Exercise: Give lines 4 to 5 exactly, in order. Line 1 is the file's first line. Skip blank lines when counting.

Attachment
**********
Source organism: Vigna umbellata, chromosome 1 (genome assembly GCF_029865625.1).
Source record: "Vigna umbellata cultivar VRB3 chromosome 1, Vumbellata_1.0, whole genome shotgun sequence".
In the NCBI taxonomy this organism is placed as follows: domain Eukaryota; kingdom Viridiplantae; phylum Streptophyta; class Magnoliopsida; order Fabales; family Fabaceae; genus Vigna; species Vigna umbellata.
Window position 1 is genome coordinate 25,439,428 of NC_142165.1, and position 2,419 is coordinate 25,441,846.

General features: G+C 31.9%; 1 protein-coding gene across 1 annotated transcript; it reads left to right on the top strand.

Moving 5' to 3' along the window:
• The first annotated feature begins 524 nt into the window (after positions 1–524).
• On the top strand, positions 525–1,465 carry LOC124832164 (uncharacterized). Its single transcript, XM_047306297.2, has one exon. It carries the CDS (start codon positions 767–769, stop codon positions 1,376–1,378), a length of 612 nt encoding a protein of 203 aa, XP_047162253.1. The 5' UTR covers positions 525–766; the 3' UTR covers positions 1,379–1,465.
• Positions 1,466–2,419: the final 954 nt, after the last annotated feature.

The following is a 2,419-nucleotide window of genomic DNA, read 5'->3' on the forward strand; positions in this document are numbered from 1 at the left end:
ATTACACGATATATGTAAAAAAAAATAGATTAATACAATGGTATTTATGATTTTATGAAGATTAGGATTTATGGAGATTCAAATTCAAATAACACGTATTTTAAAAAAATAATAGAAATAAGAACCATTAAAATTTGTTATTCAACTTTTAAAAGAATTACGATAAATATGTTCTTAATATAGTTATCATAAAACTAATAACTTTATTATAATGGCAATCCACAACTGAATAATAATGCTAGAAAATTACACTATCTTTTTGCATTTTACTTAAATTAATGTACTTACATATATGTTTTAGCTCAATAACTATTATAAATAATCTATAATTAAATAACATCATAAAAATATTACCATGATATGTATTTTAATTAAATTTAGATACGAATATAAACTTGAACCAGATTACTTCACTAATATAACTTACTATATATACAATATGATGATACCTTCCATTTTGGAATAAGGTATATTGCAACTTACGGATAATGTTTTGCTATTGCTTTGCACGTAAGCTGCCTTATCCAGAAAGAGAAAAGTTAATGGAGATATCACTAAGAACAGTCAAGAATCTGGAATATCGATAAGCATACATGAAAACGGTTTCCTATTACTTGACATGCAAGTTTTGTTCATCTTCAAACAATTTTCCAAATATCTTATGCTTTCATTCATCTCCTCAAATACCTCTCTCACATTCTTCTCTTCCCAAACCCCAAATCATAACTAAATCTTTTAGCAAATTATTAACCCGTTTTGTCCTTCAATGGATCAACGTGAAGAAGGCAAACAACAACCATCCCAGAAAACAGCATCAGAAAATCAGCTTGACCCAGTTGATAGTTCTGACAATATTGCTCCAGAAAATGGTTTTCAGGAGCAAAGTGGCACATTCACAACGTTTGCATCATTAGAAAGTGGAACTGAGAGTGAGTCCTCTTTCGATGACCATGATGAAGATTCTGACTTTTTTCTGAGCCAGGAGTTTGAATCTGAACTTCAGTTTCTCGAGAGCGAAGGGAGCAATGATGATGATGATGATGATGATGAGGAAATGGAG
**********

Window position 1 is genome coordinate 25,439,428 of NC_142165.1, and position 2,419 is coordinate 25,441,846.

General features: G+C 31.9%; 1 protein-coding gene across 1 annotated transcript; it reads left to right on the top strand.